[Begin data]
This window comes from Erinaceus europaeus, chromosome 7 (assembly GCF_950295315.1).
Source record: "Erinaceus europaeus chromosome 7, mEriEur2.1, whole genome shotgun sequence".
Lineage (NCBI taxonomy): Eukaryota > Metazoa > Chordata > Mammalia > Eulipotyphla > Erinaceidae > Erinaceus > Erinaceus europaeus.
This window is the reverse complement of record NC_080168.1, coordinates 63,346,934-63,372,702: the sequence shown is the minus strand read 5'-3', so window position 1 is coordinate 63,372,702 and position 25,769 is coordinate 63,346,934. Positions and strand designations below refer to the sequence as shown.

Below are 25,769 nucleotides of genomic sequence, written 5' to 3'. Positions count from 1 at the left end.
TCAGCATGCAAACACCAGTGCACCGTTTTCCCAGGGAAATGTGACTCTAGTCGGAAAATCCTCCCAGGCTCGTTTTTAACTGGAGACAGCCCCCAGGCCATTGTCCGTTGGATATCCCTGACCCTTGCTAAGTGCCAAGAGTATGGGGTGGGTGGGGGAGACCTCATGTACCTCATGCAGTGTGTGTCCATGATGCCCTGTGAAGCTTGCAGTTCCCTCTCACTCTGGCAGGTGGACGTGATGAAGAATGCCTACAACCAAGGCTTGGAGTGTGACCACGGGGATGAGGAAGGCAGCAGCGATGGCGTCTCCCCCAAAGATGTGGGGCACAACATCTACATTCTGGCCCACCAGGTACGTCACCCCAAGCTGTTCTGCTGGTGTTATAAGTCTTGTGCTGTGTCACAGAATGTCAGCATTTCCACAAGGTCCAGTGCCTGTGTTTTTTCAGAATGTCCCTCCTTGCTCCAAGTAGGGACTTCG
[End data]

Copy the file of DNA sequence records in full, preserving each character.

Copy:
This window comes from Erinaceus europaeus, chromosome 7 (assembly GCF_950295315.1).
Source record: "Erinaceus europaeus chromosome 7, mEriEur2.1, whole genome shotgun sequence".
Lineage (NCBI taxonomy): Eukaryota > Metazoa > Chordata > Mammalia > Eulipotyphla > Erinaceidae > Erinaceus > Erinaceus europaeus.
This window is the reverse complement of record NC_080168.1, coordinates 63,346,934-63,372,702: the sequence shown is the minus strand read 5'-3', so window position 1 is coordinate 63,372,702 and position 25,769 is coordinate 63,346,934. Positions and strand designations below refer to the sequence as shown.

Below are 25,769 nucleotides of genomic sequence, written 5' to 3'. Positions count from 1 at the left end.
TCAGCATGCAAACACCAGTGCACCGTTTTCCCAGGGAAATGTGACTCTAGTCGGAAAATCCTCCCAGGCTCGTTTTTAACTGGAGACAGCCCCCAGGCCATTGTCCGTTGGATATCCCTGACCCTTGCTAAGTGCCAAGAGTATGGGGTGGGTGGGGGAGACCTCATGTACCTCATGCAGTGTGTGTCCATGATGCCCTGTGAAGCTTGCAGTTCCCTCTCACTCTGGCAGGTGGACGTGATGAAGAATGCCTACAACCAAGGCTTGGAGTGTGACCACGGGGATGAGGAAGGCAGCAGCGATGGCGTCTCCCCCAAAGATGTGGGGCACAACATCTACATTCTGGCCCACCAGGTACGTCACCCCAAGCTGTTCTGCTGGTGTTATAAGTCTTGTGCTGTGTCACAGAATGTCAGCATTTCCACAAGGTCCAGTGCCTGTGTTTTTTCAGAATGTCCCTCCTTGCTCCAAGTAGGGACTTCG